The latest issue of the Workplace Review (Volume 3 Part 2) contains the following material:
The industrial relations system is fundamentally flawed – Frank Marks
This article critiques the industrial relations system in Australia, arguing that the Fair Work regime actually encourages industrial action because it is predicated on the fallacy that parties can always bargain for and negotiate a settlement.
The ACTU’s insecure work campaign – Natalie Rodwell and Neil Napper
This article reviews the final report of an ACTU-sponsored inquiry into insecure work – the latest instalment in the ACTU’s campaign for better, more secure jobs – and questions whether increased regulation of labour law, as the ACTU advocates, would indeed lead to more secure work.
In a three-part analysis, this article discusses the historical and technical aspects of the transition from the Australian Building and Construction Commission to Fair Work Building and Construction heralded by the Building and Construction Industry Improvement Amendment (Transition to Fair Work) Act 2012 (Cth). It also considers recent case law providing a glimpse into the new regulator’s style.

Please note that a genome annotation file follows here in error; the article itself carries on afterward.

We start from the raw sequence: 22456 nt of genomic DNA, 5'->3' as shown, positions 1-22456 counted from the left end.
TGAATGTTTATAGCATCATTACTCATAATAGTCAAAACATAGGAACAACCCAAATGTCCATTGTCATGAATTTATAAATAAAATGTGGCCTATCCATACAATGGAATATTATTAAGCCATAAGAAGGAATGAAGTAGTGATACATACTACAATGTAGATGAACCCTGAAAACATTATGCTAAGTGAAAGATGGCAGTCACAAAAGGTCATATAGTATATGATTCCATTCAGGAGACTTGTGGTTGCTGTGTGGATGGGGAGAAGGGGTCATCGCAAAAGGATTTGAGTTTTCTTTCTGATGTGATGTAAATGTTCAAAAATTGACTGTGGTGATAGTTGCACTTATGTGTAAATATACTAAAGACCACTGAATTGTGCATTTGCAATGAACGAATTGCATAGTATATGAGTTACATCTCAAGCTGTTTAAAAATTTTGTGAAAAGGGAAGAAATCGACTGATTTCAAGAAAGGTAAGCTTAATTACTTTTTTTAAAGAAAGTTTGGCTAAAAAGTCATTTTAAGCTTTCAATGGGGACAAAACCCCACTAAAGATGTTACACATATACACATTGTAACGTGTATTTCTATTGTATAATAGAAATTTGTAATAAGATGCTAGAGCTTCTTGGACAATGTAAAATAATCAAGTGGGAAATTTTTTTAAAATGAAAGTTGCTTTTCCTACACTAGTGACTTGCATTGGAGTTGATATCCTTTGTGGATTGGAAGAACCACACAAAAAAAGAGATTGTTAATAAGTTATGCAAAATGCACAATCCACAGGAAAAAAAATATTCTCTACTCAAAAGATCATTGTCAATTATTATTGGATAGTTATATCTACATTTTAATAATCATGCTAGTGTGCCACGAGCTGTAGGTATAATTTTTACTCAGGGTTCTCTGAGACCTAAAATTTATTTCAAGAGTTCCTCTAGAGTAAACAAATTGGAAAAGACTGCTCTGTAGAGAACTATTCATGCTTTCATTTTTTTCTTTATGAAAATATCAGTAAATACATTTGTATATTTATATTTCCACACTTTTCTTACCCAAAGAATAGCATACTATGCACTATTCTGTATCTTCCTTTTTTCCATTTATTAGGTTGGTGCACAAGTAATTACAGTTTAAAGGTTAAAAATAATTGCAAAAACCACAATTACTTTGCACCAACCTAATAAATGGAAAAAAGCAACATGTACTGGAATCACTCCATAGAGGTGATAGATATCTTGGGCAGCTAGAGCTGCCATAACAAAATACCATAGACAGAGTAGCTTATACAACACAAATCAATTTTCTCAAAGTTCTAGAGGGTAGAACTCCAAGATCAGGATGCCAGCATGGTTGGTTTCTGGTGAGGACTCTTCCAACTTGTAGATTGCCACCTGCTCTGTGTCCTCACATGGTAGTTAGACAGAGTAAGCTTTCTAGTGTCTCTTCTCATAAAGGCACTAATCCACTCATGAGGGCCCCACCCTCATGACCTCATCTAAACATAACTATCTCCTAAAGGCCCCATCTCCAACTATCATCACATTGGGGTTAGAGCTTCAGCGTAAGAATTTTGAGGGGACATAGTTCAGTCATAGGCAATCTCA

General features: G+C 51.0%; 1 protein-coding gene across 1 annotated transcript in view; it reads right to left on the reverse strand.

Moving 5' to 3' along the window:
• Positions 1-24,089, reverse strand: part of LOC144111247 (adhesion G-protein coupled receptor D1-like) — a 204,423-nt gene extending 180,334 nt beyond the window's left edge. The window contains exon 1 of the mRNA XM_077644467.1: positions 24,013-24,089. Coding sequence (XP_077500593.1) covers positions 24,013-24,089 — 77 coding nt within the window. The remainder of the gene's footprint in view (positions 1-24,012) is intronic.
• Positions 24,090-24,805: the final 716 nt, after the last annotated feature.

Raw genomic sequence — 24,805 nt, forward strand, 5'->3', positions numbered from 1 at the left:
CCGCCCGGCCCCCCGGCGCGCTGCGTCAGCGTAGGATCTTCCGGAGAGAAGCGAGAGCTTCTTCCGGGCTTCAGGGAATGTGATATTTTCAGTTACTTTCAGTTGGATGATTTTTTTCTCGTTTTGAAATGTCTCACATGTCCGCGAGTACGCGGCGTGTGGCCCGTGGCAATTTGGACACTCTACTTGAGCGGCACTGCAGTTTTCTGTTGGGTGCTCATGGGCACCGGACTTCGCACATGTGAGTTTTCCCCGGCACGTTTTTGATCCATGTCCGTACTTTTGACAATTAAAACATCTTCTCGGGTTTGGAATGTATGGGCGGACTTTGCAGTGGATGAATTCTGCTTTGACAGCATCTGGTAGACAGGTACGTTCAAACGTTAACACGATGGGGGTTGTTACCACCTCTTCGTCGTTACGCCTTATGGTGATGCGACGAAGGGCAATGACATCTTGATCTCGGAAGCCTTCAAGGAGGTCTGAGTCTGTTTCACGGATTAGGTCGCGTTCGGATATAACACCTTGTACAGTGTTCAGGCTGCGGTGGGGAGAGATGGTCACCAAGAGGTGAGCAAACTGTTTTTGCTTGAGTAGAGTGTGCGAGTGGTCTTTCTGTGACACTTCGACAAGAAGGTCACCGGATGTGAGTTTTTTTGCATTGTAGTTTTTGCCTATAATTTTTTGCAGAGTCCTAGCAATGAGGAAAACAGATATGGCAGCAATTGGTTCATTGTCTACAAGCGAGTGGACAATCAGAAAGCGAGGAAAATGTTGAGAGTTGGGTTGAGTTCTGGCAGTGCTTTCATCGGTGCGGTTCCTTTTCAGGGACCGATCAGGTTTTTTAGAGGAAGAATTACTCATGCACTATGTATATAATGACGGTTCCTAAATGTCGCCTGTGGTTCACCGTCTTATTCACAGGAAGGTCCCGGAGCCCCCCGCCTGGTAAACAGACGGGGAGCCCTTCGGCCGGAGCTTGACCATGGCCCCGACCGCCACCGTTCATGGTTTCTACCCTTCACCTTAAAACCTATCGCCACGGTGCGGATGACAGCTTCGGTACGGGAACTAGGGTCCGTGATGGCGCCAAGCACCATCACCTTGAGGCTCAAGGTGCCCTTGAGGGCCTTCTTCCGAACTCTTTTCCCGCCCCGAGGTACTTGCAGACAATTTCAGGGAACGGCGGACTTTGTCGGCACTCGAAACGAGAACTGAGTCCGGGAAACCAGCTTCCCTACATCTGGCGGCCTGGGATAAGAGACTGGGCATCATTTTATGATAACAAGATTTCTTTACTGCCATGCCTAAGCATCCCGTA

Assessing compensation in adverse action cases – Ian Latham and David Taylor
One of the key changes made by the Fair Work Act 2009 (Cth) was the creation of a discrete area of “adverse action” claims. There has been little consideration as to the matters that should be considered by a court when making an award of compensation following a finding of adverse action. Courts are likely to apply similar considerations to that which is applied in awarding compensation under s 238 of Sch 2 to the Competition and Consumer Act 2010 (Cth) (formerly s 87 of the Trade Practices Act 1974 (Cth)). It is unlikely that they will be limited by factors such as contractual notice, or statutory limits applying to unfair dismissal. Rather, the court will likely look at the actual losses occasioned by the adverse action.
Casual chat backfires on bank – Craig Tanner
The Federal Court has held that a casual chat between a manager and an employee about the employee’s work performance, without notice, is unreasonable conduct on the employer’s part.
Keeping older workers on the dance floor and the benefits of SLOW ageing – Kate Marie and Eva Migdal
The SLOW ageing movement urges employers to invest in the health and wellness of their ageing workforce as it will lead to happier workplaces, long-term sustainability and a strengthening of intellectual capital.
- A change in the balance? – Rick Manuel
- Beyond the narratives of industrial politics: Professor John Buchanan’s vision for a workplace regime that embraces social change – Azadeh Khalilizadeh
- Good faith rules, OK? – Jeffrey Phillips
- A wrap up of the world of industrial relations – Jeffrey Phillips
For the pdf version of the table of contents, click here: WR Vol 3 Pt 2 Contents.